I can't decide how to refactor code right. Let's say I have a complex hypothetical logic piece:

public class ImageService
     public void UploadImage(VectorData data) {
         var image = ConvertVectorDataToImage();
         var thumbnail = CreateThumbnail(image);

(If something in example is out of single responsibility, let's pretend, that I could make up a better example)

If I make UploadImage visible (public), then writing tests become complicated. They tend to be long, hard to read and if you would like to avoid code duplication, then logic in tests appears.

If I make all those small pieces visible, the API becomes messy (because in my example, the only interesting thing to everyone is UploadImage method). Even worse, after some time people will tend to use those small methods, because they are public, not because they should be used outside the class.

So my question is, how do you balance between visibility and test complexity? Or am I doing something wrong in first place?

  • 1
    One thing to note is I would make as much code as possible reuseable, in which case public isn't a problem. Why a private SaveImage method? Refactor it so you can reuse it in any project. – Steven Jeuris Apr 20 '11 at 10:31
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    Well, i think it depends. One thing, that it requires much more effort to publish methods, that are not intended to be published - they may depend on inner class state, may be required to be called in some sequence - all those problems are solvable, but i think publishing them just because of some day they will be reused breaks principle "you ain't gonna need this", plus instead of giving class to consumer with one usable method and leaving no doubt how to use it, you give class with bunch of methods and user needs to figure which one to use. – Giedrius Apr 20 '11 at 11:51

First you need to keep that you should favor composition over inheritance. This means that instead of trying to avoid code duplication by subclassing you'll need to compose the behavior from a set of classes that implement that behavior.

You need not worry about the visibility of all those classes, as the interfaces will be the only visible API the clients will see.

If other developers reuse some of the code, isn't that just a good thing? That means you've succeeded in creating reusable building blocks.

  • I liked idea about interfaces as additional access modifier, and I guess that kind of answers my question. Regarding reuse, I was talking just about reuse in tests, if you have complex method, that requires 100 lines just to initialize test for one case, for second case you will try to reuse all that initialization, that reuse will need some corrections in parameters or smth - and here you go, you have logic in your tests, which you should prefer to avoid. – Giedrius Apr 20 '11 at 11:53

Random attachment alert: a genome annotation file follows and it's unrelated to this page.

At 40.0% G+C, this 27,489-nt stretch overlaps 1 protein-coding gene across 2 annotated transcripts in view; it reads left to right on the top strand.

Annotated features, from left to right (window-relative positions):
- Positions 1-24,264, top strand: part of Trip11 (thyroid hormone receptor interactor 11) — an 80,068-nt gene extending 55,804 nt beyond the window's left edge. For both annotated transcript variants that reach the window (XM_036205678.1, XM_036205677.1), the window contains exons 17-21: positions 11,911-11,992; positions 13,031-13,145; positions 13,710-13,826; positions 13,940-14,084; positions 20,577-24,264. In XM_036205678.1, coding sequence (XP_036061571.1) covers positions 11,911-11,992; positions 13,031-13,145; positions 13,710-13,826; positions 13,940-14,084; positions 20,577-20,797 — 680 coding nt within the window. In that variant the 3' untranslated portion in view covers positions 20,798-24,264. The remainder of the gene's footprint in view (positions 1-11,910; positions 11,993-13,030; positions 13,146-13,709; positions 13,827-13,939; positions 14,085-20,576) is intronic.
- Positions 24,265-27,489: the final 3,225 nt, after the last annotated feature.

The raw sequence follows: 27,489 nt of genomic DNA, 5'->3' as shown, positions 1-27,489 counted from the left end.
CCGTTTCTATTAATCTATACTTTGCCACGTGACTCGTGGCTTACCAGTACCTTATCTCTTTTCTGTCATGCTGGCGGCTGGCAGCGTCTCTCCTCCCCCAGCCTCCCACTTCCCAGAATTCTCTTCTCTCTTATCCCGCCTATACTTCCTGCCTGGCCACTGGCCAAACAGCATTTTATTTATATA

• Yes, that's why TDD works. It encourages you to split your code up into smaller reusable chunks. It also helps minimizing the Arrange part of your unit tests. – Mark Seemann Apr 20 '11 at 12:03

You should start using a mocking framework and code to interfaces.

Use atomic interfaces that describe the tasks that you want to perform as far as possible use SRP:

IImageConvertor { ConvertVectorDataToImage }
IThumbnailWorker { CreateThumbnail; SaveThumbnail }


Now your class that does the image upload should have data members for each of these interfaces:

public class ImageService
    IImageConvertor _imageConvertor;
    IThumbnailWorker _thumbnailWorker;

and then in your method you call

public void UploadImage(VectorData data) {
     var image = _imageConvertor.ConvertVectorDataToImage();
     var thumbnail = _thumbnailWorker.CreateThumbnail(image);

Now your mocking framework takes over, so in testing you create mock objects for your interfaces and your tests just verify that these interfaces have the correct methods called and that they are called in the correct order. You don't actually do any image manipulation, or any file access. This keeps your tests fast and really helps to keep your code decoupled and modular.

You can test the objects that underlie each of those interfaces separately. In general people don't test things like file access, because they are generally handled by the language or some third party API, all you are doing is wrapping them and any bugs are picked up pretty quickly in unit testing. Whether you think that is a good idea or not is another matter.

public class MyClass {
  void defaultMethod() { ... } // visible only to classes from the same package

public class MyClassTest {
  void defaultMethodTest() { ... testInst.defaultMethod(); ... } // works fine
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    while this works, it kinda is cheating imho. Cheating in the sense that the problem of a class mixing up responsibilities isn't fixed, but bandaided over (using default visibility to restrict outside calls, but still available to tests). – Chii Apr 20 '11 at 12:49
  • @Chii - I completely agree and in general I favor the Mark Seemann's answer. The approach I suggest is (a) doing exactly what author wants, and (b) is sometimes a "least blood" way to add unit tests post-factum, after the code has been written. – bobah Apr 20 '11 at 12:59

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